All Students69%
Female73%
Male66%
African Americann/a
Asian/Pacific Islander78%
Hispanicn/a
Multiracialn/a
Native Americann/a
White50%
Economically disadvantaged66%
Not economically disadvantaged72%
Students with disabilities25%
General population75%
English language learnersn/a
Proficient in English69%
Migrantn/a
Non-migrant69%

Math

All Students80%
Female79%
Male81%
African Americann/a
Asian/Pacific Islander89%
Hispanicn/a
Multiracialn/a
Native Americann/a
White56%
Economically disadvantaged72%
Not economically disadvantaged86%
Students with disabilities50%
General population84%
English language learnersn/a
Proficient in Englishn/a
Migrantn/a
Non-migrant80%

Science

All Students96%
Female96%
Male96%
African Americann/a
Asian/Pacific Islander99%
Hispanicn/a
Multiracialn/a
Native Americann/a
White100%
Economically disadvantaged92%
Not economically disadvantaged100%
Students with disabilities100%
General population96%
English language learnersn/a
Proficient in Englishn/a
Migrantn/a
Non-migrant96%
Scale: % proficient or advanced

About the tests


Beginning in the 2012-2013 school year, the New York State Department of Instruction implemented new assessments designed to be aligned with the Common Core State Standards. The new standards for proficiency in these subjects are higher than in previous years and the percent of students earning a proficient score is expected to be lower as a result of this change. See this letter from New York's Commissioner of Education for more information on these changes.

In 2012-2013 New York used the New York State Assessments to test students in grades 3 through 8 in English language arts and math, and in grades 4 and 8 in Science. The tests are standards-based, which means they measure how well students are mastering specific skills defined for each grade by the state of New York. The goal is for 90% of students to meet or exceed grade-level standards on the tests.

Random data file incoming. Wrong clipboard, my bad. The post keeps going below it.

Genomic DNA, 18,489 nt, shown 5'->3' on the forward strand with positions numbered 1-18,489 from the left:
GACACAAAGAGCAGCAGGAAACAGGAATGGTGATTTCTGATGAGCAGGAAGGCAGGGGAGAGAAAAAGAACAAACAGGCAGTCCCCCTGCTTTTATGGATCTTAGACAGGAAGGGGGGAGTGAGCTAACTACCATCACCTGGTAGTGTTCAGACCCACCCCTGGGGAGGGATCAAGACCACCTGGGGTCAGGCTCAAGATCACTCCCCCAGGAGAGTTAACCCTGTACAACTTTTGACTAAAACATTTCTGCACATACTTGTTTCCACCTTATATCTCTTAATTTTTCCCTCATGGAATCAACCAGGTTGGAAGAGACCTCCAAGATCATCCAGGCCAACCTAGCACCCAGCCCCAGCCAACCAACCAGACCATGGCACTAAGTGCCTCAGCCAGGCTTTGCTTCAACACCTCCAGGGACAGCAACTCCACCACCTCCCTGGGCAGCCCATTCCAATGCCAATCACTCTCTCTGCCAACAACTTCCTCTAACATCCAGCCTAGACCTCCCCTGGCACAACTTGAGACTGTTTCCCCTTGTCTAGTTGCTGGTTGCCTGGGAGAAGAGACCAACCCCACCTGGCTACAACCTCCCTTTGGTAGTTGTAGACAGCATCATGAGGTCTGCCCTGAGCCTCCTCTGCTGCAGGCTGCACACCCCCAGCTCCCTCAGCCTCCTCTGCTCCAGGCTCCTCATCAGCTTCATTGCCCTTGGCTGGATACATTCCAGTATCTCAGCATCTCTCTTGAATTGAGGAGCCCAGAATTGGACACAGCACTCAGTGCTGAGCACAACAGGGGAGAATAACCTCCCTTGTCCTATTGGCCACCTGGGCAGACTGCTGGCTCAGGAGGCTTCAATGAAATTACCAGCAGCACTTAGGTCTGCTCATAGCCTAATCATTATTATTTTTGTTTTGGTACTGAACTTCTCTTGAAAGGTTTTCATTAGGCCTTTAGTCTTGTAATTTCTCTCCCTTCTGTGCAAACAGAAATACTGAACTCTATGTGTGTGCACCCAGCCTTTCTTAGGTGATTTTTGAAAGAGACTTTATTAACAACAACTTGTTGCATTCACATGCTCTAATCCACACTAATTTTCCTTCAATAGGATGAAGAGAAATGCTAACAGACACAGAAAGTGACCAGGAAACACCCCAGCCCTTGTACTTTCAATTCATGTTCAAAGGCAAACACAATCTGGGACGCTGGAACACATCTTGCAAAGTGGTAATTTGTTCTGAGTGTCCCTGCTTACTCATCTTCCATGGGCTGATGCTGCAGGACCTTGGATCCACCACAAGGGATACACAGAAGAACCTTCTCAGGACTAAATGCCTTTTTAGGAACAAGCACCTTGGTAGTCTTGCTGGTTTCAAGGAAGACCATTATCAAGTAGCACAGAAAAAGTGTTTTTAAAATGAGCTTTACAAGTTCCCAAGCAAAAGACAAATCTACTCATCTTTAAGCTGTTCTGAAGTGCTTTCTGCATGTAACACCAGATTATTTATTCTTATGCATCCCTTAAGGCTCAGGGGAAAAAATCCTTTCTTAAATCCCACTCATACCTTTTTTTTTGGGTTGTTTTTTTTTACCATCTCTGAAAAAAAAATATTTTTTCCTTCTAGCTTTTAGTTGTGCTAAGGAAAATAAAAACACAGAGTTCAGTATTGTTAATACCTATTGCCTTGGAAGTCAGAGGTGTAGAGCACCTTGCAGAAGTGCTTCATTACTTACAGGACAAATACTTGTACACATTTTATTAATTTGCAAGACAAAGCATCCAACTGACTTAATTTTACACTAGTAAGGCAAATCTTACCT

The different student groups are identified by the New York Department of Education. If there are fewer than 5 students in a particular group, the state doesn't report data for that group.

Source: New York State Education Department

English Language Arts

All Students65%
Female71%
Male60%
African Americann/a
Asian/Pacific Islander70%
Hispanicn/a
Multiracialn/a
Native Americann/a
White53%
Economically disadvantaged56%
Not economically disadvantaged73%
Students with disabilities18%
General population72%
English language learnersn/a
Proficient in Englishn/a
Migrantn/a
Non-migrant65%

Math

All Students80%
Female83%
Male78%
African Americann/a
Asian/Pacific Islander85%
Hispanicn/a
Multiracialn/a
Native Americann/a
White74%
Economically disadvantaged73%
Not economically disadvantaged87%
Students with disabilities27%
General population88%
English language learnersn/a
Proficient in Englishn/a
Migrantn/a
Non-migrant80%
Scale: % proficient or advanced

About the tests


Beginning in the 2012-2013 school year, the New York State Department of Instruction implemented new assessments designed to be aligned with the Common Core State Standards. The new standards for proficiency in these subjects are higher than in previous years and the percent of students earning a proficient score is expected to be lower as a result of this change. See this letter from New York's Commissioner of Education for more information on these changes.

In 2012-2013 New York used the New York State Assessments to test students in grades 3 through 8 in English language arts and math, and in grades 4 and 8 in Science. The tests are standards-based, which means they measure how well students are mastering specific skills defined for each grade by the state of New York. The goal is for 90% of students to meet or exceed grade-level standards on the tests.